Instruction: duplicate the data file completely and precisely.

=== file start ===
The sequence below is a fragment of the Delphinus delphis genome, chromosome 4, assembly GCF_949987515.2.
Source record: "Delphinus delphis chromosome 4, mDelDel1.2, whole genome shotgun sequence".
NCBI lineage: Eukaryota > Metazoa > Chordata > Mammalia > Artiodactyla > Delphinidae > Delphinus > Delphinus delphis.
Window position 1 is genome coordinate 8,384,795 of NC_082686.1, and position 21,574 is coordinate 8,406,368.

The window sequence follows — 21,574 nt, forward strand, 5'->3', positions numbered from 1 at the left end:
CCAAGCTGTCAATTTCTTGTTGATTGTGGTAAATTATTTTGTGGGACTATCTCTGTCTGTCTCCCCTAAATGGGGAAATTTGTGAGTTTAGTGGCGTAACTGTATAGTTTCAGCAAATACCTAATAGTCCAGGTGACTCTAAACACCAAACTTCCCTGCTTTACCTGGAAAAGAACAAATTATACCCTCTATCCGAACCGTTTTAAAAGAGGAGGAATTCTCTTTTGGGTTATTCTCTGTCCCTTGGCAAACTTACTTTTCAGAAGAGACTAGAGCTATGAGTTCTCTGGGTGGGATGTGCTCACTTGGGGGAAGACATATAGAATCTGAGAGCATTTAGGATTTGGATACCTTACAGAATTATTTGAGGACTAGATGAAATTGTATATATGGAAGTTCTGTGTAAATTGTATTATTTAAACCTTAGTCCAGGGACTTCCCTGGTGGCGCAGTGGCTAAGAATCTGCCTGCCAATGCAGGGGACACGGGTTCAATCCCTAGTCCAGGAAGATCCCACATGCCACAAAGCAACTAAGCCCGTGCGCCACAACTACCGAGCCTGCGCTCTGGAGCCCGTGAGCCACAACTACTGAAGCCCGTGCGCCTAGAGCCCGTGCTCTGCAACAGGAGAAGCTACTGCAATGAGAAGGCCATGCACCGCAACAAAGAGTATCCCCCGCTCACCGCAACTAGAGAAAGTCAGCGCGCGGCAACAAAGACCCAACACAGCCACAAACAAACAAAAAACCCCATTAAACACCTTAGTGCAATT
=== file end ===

The sequence below is a fragment of the Delphinus delphis genome, chromosome 4, assembly GCF_949987515.2.
Source record: "Delphinus delphis chromosome 4, mDelDel1.2, whole genome shotgun sequence".
NCBI lineage: Eukaryota > Metazoa > Chordata > Mammalia > Artiodactyla > Delphinidae > Delphinus > Delphinus delphis.
Window position 1 is genome coordinate 8,384,795 of NC_082686.1, and position 21,574 is coordinate 8,406,368.

The window sequence follows — 21,574 nt, forward strand, 5'->3', positions numbered from 1 at the left end:
CCAAGCTGTCAATTTCTTGTTGATTGTGGTAAATTATTTTGTGGGACTATCTCTGTCTGTCTCCCCTAAATGGGGAAATTTGTGAGTTTAGTGGCGTAACTGTATAGTTTCAGCAAATACCTAATAGTCCAGGTGACTCTAAACACCAAACTTCCCTGCTTTACCTGGAAAAGAACAAATTATACCCTCTATCCGAACCGTTTTAAAAGAGGAGGAATTCTCTTTTGGGTTATTCTCTGTCCCTTGGCAAACTTACTTTTCAGAAGAGACTAGAGCTATGAGTTCTCTGGGTGGGATGTGCTCACTTGGGGGAAGACATATAGAATCTGAGAGCATTTAGGATTTGGATACCTTACAGAATTATTTGAGGACTAGATGAAATTGTATATATGGAAGTTCTGTGTAAATTGTATTATTTAAACCTTAGTCCAGGGACTTCCCTGGTGGCGCAGTGGCTAAGAATCTGCCTGCCAATGCAGGGGACACGGGTTCAATCCCTAGTCCAGGAAGATCCCACATGCCACAAAGCAACTAAGCCCGTGCGCCACAACTACCGAGCCTGCGCTCTGGAGCCCGTGAGCCACAACTACTGAAGCCCGTGCGCCTAGAGCCCGTGCTCTGCAACAGGAGAAGCTACTGCAATGAGAAGGCCATGCACCGCAACAAAGAGTATCCCCCGCTCACCGCAACTAGAGAAAGTCAGCGCGCGGCAACAAAGACCCAACACAGCCACAAACAAACAAAAAACCCCATTAAACACCTTAGTGCAATT